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Seated in the top row of the wooden bleachers—down at about the 30-yard line—I watched a Hobart College halfback score a third and decisive touchdown against Hamilton. Here was no massive concrete stadium, no clash of gridiron All-America, no crowd of tens of thousands. Not even a reserved seat for the president of the home college. This lack of grandeur was not important. What was was the end of Hamilton's five-game winning streak. Despite hard feelings of dismay, my thoughts were tempered somewhat by a realization that, winning was making difficulties for the college and for me as its president.
Only two weeks before, I had watched Hamilton win its fourth game of the year by defeating Haverford College, a friendly rival in an intercollegiate football series dating back to 1925. That victory came two days after my return from a speaking engagement at Haverford. While I was there, students and faculty alike had asked me—only half in jest—if an investigation of Hamilton's athletic program was yet under way.
A few days later, our secretary of admissions, Sidney Bennett, returned from a conference of college admissions officers to report such questions as:
"When did Hamilton start lowering admissions standards?"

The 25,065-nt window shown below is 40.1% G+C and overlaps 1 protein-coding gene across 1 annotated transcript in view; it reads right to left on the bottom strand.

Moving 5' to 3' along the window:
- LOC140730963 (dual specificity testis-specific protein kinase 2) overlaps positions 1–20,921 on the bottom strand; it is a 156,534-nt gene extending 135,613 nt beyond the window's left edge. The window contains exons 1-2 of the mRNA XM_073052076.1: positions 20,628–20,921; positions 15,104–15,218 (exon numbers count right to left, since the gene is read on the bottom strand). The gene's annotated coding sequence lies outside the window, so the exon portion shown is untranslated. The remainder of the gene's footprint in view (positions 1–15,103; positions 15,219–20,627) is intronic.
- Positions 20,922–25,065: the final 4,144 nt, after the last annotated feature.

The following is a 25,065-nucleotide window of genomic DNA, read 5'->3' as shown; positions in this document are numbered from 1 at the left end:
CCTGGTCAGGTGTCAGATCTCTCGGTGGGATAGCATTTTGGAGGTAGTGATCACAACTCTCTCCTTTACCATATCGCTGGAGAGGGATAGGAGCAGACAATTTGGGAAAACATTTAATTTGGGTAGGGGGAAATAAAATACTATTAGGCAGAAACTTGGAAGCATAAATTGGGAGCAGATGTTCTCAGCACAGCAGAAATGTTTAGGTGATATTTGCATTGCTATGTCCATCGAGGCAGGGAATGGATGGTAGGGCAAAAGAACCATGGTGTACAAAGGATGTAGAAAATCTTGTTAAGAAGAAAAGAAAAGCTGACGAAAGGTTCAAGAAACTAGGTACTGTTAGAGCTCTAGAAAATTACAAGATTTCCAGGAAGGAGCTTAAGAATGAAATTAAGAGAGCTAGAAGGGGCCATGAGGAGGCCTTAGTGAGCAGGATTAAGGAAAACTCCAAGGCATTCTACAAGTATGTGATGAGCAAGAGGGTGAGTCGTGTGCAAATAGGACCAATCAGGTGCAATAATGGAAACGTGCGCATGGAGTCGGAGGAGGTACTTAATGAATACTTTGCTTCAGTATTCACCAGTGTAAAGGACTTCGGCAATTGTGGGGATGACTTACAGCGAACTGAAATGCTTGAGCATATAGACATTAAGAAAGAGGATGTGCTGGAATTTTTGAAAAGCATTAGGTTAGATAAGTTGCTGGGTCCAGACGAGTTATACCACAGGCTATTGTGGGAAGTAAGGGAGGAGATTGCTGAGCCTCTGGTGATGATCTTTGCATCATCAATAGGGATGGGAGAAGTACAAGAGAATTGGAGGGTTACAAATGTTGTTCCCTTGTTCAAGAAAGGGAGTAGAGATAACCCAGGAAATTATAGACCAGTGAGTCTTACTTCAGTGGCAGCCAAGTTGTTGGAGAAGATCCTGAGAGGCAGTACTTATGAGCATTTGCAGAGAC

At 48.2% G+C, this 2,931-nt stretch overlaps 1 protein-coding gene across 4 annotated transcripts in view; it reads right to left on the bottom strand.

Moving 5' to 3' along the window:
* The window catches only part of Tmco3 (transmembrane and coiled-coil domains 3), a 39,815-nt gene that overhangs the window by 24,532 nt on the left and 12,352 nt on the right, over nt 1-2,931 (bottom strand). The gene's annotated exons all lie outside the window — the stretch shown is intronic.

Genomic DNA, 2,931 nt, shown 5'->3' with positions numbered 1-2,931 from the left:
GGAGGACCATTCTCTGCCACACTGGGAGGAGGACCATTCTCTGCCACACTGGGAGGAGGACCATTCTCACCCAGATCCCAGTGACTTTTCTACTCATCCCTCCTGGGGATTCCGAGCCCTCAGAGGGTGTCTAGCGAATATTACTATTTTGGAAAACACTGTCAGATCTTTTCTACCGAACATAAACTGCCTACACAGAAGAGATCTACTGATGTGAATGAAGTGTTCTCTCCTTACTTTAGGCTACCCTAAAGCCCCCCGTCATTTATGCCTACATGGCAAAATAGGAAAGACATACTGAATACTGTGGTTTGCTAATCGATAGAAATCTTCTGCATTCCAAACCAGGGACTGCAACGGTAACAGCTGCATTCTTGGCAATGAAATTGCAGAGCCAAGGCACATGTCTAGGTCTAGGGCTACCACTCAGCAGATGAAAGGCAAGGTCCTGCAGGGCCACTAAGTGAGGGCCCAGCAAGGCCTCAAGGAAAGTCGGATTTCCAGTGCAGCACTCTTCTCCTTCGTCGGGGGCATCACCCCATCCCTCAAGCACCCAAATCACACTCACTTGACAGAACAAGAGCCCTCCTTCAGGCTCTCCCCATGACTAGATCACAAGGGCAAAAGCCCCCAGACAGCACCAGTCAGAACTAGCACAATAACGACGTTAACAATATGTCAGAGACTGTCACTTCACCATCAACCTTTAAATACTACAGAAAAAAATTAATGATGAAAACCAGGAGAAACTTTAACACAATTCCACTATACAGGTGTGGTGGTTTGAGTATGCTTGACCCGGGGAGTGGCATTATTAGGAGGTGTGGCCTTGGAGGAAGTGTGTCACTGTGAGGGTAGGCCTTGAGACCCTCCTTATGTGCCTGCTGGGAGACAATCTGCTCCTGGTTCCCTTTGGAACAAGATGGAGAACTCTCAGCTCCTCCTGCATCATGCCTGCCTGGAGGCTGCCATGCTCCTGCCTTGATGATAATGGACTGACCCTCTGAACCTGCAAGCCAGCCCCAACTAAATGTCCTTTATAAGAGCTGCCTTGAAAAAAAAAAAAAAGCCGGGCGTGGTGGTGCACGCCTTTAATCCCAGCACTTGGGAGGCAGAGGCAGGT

"Started to build a stadium yet?"
"Did you lower the standards or did you increase the salaries—I mean scholarships?"
The remarks indicate in a small way the stigma which attaches to a wining football team. Commercialized athletics at "big-time" football colleges and universities have given the public a ready formula to apply: good teams mean bought players.
But Hamilton does not buy players. Hamilton is a small college (633 students) located just outside the village of Clinton, New York. Because it is small, it could not be big time if it wanted to be. This observation is not sour grapes. Most of Hamilton's gate revenue—probably as much as 90%—comes from alumni who live nearby, and there is no large population center at hand to provide the customers to fill a large stadium. If worst should come to worst, our dilemma would not be whether to go big time, but rather whether we could continue to play intercollegiate games as a part of Hamilton's educational program.
A YEAR OLDER
How then does it happen that we had been winning football games? For one thing, we had more depth this year, which is attributable to the fact that last June only two members of the 1954 team were lost through graduation. The result was that Coach Don Jones had much the same team as last year, but it was a year older and more experienced. Then, too, it knew that it had a good chance to win. "We want to win as much as anyone else," Jones has said, "but we can't let this desire become a Frankenstein monster which will get out of hand."